The first major US gaming operator to report its Q1 results, Las Vegas Sands experienced a net loss of $51m for the quarter. Nevertheless, despite the uncertain economic panorama due to the coronavirus pandemic, the company’s management remains confident, highlighting the possibility of an Asia-led recovery and teasing M&A plans.
Las Vegas Sands executives suggested the possibility of an Asia-led recovery after the company posted a first-quarter net loss of $51m.
The company experienced a 51 percent fall in in revenue year on year, down from $3.65bn to $1.78bn as a result of the impact of the coronavirus pandemic on the tourism and entertainment sectors during the quarter.
The firm also announced it would cancel its dividend. “I know that the dividend is important to all our shareholders, as it is to me. But the impact of the COVID-19 pandemic on our business has been unprecedented, and I have never seen anything like it in my over seventy years in business,” said Sheldon Adelson, Sands CEO and chairman.
Despite the difficult economic environment, Sands still has a strong financial position, with $2.6bn cash and $3.9bn credit available. Adelson stated that Sands has the liquidity to survive 18 months of zero revenues while still progressing its investments in Macau and Singapore properties.
“Now it’s not the time to pause and slowdown investment in Macau. Our optimism about an eventual recovery coupled with our financial strength enables us to continue the execution of our previously announced capital investment programs in both Macau and Singapore,” he explained. “We believe these investments will strengthen our leadership position in each of these markets and will provide a larger platform for future growth, as travel and tourism spending eventually recover.”
Reflecting this, Adelson reported that the company is “making great progress” with its $2.2bn capital investment programme for The Londoner Macao and The Grand Suites at Four Seasons. Responding to a question during the company’s earnings call, Adelson also confirmed Sands is looking at M&A.
“Most of the other companies …don’t have the balance sheet that we do, and they don’t have the potential market that we do,” he stated. “We can go in and acquire one or more operations, of course, the price has to be right. [But] I’m now taking on the strategy of both acquiring and building and developing.”
Discussing its operations in Asia, the company’s management showed confidence in a quick recovery, citing the region’s experience in dealing with the SARS epidemic and gradual lifting of coronavirus-related bans.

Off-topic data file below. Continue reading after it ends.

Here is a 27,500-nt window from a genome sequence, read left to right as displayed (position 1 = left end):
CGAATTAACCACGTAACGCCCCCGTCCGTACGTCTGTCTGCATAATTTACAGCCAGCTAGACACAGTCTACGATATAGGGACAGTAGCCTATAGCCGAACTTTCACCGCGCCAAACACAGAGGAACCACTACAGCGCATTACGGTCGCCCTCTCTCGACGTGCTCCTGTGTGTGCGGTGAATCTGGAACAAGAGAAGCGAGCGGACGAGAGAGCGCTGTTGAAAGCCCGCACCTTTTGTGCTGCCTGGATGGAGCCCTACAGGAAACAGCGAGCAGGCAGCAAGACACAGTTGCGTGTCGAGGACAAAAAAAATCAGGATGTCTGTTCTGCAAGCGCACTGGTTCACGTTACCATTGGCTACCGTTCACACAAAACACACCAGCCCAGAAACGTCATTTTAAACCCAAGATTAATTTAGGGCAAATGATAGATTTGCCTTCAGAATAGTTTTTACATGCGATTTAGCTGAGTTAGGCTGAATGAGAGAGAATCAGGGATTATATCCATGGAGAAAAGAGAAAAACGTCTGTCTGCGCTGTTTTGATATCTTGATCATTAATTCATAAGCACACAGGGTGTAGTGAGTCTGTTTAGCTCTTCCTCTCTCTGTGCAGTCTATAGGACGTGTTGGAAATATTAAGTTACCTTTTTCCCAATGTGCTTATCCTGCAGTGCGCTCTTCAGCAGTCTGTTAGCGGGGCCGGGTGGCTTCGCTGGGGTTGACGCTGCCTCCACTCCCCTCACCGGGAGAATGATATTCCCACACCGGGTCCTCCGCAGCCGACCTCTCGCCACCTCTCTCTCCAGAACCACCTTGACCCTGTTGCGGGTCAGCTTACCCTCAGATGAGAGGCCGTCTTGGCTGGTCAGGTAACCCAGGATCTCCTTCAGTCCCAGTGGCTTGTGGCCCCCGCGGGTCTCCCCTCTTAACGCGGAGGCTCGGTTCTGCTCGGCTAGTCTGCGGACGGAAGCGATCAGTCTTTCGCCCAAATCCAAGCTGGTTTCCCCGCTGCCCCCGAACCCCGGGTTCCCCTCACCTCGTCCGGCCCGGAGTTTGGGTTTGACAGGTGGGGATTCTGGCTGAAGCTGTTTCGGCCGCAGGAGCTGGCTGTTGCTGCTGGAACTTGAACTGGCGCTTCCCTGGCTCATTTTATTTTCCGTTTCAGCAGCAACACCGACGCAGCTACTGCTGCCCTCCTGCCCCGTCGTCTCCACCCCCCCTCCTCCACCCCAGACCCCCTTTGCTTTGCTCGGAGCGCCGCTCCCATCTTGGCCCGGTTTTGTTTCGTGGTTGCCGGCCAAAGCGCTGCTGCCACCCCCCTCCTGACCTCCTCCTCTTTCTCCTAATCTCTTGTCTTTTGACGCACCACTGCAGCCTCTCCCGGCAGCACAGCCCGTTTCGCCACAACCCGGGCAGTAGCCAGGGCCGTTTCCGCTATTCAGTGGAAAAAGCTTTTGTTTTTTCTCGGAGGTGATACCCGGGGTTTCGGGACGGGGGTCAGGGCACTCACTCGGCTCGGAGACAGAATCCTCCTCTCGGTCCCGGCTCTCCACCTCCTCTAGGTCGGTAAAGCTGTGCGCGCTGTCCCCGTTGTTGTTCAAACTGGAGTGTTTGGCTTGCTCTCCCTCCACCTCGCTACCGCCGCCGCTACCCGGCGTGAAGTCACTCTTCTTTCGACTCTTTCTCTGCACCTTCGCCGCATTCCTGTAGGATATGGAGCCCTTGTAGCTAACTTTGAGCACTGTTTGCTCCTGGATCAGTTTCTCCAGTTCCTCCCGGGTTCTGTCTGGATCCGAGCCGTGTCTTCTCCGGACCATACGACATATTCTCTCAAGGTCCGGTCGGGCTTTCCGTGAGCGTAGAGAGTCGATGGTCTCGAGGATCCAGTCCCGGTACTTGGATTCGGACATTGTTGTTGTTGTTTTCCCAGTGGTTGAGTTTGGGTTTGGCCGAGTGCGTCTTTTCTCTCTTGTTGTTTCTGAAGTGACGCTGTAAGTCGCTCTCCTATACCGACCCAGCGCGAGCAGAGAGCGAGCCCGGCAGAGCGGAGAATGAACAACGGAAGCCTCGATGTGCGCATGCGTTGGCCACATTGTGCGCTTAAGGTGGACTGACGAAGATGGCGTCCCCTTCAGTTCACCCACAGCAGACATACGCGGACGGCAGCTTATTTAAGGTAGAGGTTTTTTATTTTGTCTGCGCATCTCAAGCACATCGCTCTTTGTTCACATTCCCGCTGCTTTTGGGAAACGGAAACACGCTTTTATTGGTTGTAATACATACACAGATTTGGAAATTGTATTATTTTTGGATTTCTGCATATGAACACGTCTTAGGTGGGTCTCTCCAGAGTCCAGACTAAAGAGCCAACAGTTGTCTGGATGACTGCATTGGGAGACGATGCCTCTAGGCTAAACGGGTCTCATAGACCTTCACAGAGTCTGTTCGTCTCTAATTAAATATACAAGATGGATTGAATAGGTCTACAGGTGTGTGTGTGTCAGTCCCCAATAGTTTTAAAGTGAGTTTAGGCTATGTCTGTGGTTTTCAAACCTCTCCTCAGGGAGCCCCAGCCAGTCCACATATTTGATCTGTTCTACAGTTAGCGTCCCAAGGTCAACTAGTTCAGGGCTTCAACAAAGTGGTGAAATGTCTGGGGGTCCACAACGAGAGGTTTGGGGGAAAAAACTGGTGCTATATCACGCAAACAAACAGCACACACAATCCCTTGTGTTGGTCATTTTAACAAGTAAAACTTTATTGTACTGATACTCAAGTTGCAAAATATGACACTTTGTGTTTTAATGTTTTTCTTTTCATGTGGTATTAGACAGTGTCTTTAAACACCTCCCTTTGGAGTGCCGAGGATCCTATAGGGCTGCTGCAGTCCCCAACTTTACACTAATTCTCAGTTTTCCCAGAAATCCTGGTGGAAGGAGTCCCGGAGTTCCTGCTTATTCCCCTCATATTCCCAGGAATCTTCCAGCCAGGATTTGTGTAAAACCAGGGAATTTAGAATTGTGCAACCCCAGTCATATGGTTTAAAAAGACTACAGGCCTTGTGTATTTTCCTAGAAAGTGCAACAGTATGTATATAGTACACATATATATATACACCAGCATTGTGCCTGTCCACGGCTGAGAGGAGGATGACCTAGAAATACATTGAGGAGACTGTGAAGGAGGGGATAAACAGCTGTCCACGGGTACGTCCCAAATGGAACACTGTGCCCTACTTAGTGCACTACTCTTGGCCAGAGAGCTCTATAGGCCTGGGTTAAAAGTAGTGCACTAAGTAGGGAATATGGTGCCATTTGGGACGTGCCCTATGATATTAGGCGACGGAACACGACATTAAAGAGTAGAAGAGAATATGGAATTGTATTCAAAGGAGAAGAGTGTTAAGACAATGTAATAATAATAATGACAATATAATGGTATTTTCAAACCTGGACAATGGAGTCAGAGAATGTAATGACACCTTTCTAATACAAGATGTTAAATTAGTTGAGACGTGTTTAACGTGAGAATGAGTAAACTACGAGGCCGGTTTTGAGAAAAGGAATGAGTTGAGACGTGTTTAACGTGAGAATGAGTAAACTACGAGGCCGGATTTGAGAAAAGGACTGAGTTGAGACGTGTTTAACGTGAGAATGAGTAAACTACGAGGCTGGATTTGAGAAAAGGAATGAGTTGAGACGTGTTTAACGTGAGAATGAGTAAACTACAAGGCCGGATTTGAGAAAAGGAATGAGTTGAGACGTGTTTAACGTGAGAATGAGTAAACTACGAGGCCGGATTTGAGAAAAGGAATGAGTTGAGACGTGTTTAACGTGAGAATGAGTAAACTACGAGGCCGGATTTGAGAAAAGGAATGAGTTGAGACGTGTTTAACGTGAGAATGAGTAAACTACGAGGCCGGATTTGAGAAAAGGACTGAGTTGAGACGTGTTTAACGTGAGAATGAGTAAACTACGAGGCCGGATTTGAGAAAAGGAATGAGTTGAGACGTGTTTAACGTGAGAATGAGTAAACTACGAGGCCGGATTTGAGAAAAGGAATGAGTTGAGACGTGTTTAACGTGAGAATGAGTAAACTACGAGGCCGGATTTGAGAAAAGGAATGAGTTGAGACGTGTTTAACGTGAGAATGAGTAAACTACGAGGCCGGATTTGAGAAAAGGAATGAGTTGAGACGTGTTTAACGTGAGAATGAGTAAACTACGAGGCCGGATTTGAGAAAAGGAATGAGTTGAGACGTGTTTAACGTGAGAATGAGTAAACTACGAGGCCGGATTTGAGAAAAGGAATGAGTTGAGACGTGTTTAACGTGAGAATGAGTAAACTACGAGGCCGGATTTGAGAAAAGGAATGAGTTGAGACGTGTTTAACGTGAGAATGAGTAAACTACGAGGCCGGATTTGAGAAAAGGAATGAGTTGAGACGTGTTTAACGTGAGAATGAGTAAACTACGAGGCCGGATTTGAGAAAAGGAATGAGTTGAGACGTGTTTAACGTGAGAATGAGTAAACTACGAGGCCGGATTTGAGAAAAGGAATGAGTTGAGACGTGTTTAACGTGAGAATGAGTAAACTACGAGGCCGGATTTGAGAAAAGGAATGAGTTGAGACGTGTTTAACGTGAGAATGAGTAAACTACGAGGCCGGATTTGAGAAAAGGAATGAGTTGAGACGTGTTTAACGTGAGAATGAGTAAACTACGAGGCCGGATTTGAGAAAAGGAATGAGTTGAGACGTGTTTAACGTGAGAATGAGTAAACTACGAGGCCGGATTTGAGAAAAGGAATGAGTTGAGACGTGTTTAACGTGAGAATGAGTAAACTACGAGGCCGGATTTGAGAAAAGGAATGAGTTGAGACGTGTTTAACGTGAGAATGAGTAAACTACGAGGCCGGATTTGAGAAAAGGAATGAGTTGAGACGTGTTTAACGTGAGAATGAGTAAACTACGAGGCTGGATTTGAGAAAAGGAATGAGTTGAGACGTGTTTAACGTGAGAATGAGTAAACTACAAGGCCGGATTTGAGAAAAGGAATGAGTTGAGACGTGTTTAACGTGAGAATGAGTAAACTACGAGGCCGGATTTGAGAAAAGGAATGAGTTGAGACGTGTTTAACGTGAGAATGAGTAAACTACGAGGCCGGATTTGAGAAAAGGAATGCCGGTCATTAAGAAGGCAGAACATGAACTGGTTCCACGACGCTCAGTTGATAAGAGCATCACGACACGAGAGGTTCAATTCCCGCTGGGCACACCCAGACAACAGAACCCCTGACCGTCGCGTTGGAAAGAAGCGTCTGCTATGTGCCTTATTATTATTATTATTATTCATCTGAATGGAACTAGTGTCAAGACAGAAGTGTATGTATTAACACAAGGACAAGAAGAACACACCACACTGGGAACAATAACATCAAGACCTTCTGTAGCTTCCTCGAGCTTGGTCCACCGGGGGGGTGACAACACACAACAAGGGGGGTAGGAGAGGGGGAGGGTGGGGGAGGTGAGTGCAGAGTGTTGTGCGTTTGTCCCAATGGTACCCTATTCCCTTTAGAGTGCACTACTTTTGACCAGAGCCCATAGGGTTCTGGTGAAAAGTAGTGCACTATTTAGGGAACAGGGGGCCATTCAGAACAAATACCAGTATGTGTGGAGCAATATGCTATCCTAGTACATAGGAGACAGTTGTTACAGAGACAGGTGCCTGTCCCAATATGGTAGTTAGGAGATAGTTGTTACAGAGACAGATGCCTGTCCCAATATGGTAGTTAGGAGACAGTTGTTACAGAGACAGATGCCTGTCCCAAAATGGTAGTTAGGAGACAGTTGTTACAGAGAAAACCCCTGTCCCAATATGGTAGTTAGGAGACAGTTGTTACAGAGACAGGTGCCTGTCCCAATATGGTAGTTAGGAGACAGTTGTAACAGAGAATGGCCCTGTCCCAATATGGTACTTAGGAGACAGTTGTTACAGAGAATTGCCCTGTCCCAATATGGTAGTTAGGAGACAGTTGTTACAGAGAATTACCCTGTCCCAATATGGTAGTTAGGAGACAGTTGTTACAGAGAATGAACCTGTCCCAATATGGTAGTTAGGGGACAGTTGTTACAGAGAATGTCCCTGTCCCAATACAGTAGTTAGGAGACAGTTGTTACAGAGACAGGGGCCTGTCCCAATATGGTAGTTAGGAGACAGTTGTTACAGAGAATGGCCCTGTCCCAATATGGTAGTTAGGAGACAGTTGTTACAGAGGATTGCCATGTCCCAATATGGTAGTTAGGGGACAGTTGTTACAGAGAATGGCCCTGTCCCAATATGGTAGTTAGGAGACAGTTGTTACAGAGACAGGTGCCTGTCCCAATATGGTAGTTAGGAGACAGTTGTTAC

The company also expects safety measures such as masks, social distancing and temperature checks to be better received in Asian markets than in the US.
“The exposure [the region’s] had to the viruses …flying to Asia, temperature testing and masks are kind of the way it works over there,” said Robert Goldstein, Sands president and COO, adding that the US “has never experienced …this kind of thing”.
“Here in the US, we’re kind of taken aback and shell-shocked by it. Asia has seen it. They understand it. They dealt with it. [In] Hong Kong right now, you can go out for dinner, you can go shopping. So they [have] kind of come to terms [with measures to control the pandemic] much more comfortably, than we have,” he clarified.
Goldstein also assured investors that the company’s extensive square footage and the ample availability of tables and slots in its Macau properties will allow it to mitigate the financial impact of social distancing.
“In Singapore, social distancing did have an impact because we’re limited there in terms of size of the operation,” he elaborated. “In Macau, …we’re in a much different position. We have so much square footage there and so many more slots and tables that I think we can do much better business …than [in] Singapore vis-a-vis social distancing.”
Sands management expects the gambling and hotel business in Asia to pick up by late summer or early autumn. However, for the company’s Las Vegas business the panorama is more uncertain. “I don’t know how airlift will look in the next 90 days. I don’t know how the economic impact in terms of how Americans will spend money to think about being here,” Goldstein conceded. Nevertheless, he emphasised that “group business appears to be out there for August and into the fall”.